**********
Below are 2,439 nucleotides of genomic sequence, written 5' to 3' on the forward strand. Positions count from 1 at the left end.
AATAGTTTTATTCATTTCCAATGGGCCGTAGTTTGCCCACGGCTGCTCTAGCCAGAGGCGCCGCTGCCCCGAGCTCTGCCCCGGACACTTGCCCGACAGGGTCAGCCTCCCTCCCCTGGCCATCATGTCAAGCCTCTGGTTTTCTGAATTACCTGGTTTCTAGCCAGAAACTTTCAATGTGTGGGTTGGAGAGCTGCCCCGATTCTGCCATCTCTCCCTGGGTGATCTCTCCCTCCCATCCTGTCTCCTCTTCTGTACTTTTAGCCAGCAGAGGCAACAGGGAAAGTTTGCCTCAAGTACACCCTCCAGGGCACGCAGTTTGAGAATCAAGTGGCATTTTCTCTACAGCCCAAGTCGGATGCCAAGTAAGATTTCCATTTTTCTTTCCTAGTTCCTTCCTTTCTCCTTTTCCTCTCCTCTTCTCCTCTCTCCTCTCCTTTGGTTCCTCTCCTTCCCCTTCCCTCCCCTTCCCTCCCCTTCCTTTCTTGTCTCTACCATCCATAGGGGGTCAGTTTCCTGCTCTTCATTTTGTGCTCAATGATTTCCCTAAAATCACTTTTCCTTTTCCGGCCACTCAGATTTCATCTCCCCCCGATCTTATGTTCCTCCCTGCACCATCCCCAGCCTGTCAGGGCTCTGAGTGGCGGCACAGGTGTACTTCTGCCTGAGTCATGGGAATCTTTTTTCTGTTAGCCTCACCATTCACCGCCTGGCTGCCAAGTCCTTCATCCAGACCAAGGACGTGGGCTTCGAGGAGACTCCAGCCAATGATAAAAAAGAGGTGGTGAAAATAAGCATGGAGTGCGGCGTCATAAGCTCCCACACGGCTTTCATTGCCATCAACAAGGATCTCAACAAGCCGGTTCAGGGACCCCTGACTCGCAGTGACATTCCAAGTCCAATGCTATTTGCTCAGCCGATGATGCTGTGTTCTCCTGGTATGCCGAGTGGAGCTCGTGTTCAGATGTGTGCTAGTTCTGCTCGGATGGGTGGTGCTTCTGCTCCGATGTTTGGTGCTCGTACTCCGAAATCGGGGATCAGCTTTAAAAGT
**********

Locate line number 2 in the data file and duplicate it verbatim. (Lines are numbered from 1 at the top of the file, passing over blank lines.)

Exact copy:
AATAGTTTTATTCATTTCCAATGGGCCGTAGTTTGCCCACGGCTGCTCTAGCCAGAGGCGCCGCTGCCCCGAGCTCTGCCCCGGACACTTGCCCGACAGGGTCAGCCTCCCTCCCCTGGCCATCATGTCAAGCCTCTGGTTTTCTGAATTACCTGGTTTCTAGCCAGAAACTTTCAATGTGTGGGTTGGAGAGCTGCCCCGATTCTGCCATCTCTCCCTGGGTGATCTCTCCCTCCCATCCTGTCTCCTCTTCTGTACTTTTAGCCAGCAGAGGCAACAGGGAAAGTTTGCCTCAAGTACACCCTCCAGGGCACGCAGTTTGAGAATCAAGTGGCATTTTCTCTACAGCCCAAGTCGGATGCCAAGTAAGATTTCCATTTTTCTTTCCTAGTTCCTTCCTTTCTCCTTTTCCTCTCCTCTTCTCCTCTCTCCTCTCCTTTGGTTCCTCTCCTTCCCCTTCCCTCCCCTTCCCTCCCCTTCCTTTCTTGTCTCTACCATCCATAGGGGGTCAGTTTCCTGCTCTTCATTTTGTGCTCAATGATTTCCCTAAAATCACTTTTCCTTTTCCGGCCACTCAGATTTCATCTCCCCCCGATCTTATGTTCCTCCCTGCACCATCCCCAGCCTGTCAGGGCTCTGAGTGGCGGCACAGGTGTACTTCTGCCTGAGTCATGGGAATCTTTTTTCTGTTAGCCTCACCATTCACCGCCTGGCTGCCAAGTCCTTCATCCAGACCAAGGACGTGGGCTTCGAGGAGACTCCAGCCAATGATAAAAAAGAGGTGGTGAAAATAAGCATGGAGTGCGGCGTCATAAGCTCCCACACGGCTTTCATTGCCATCAACAAGGATCTCAACAAGCCGGTTCAGGGACCCCTGACTCGCAGTGACATTCCAAGTCCAATGCTATTTGCTCAGCCGATGATGCTGTGTTCTCCTGGTATGCCGAGTGGAGCTCGTGTTCAGATGTGTGCTAGTTCTGCTCGGATGGGTGGTGCTTCTGCTCCGATGTTTGGTGCTCGTACTCCGAAATCGGGGATCAGCTTTAAAAGT